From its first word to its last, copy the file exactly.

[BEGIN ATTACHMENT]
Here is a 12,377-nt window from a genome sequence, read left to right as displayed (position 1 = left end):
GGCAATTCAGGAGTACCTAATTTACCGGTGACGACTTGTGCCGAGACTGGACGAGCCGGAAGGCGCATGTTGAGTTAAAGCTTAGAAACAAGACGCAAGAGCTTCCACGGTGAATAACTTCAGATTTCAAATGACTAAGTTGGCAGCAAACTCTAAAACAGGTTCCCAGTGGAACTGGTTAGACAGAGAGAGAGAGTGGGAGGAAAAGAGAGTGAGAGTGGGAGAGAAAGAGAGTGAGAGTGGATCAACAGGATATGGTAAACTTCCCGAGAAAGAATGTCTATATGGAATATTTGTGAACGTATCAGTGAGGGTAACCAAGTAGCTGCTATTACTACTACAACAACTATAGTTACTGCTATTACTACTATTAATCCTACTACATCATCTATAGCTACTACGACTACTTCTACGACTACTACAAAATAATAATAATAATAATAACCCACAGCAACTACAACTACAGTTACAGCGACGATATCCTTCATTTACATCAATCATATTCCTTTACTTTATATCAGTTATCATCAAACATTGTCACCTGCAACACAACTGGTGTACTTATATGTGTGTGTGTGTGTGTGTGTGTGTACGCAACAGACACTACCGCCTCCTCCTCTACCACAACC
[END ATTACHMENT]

Here is a 12,377-nt window from a genome sequence, read left to right as displayed (position 1 = left end):
GGCAATTCAGGAGTACCTAATTTACCGGTGACGACTTGTGCCGAGACTGGACGAGCCGGAAGGCGCATGTTGAGTTAAAGCTTAGAAACAAGACGCAAGAGCTTCCACGGTGAATAACTTCAGATTTCAAATGACTAAGTTGGCAGCAAACTCTAAAACAGGTTCCCAGTGGAACTGGTTAGACAGAGAGAGAGAGTGGGAGGAAAAGAGAGTGAGAGTGGGAGAGAAAGAGAGTGAGAGTGGATCAACAGGATATGGTAAACTTCCCGAGAAAGAATGTCTATATGGAATATTTGTGAACGTATCAGTGAGGGTAACCAAGTAGCTGCTATTACTACTACAACAACTATAGTTACTGCTATTACTACTATTAATCCTACTACATCATCTATAGCTACTACGACTACTTCTACGACTACTACAAAATAATAATAATAATAATAACCCACAGCAACTACAACTACAGTTACAGCGACGATATCCTTCATTTACATCAATCATATTCCTTTACTTTATATCAGTTATCATCAAACATTGTCACCTGCAACACAACTGGTGTACTTATATGTGTGTGTGTGTGTGTGTGTGTGTACGCAACAGACACTACCGCCTCCTCCTCTACCACAACC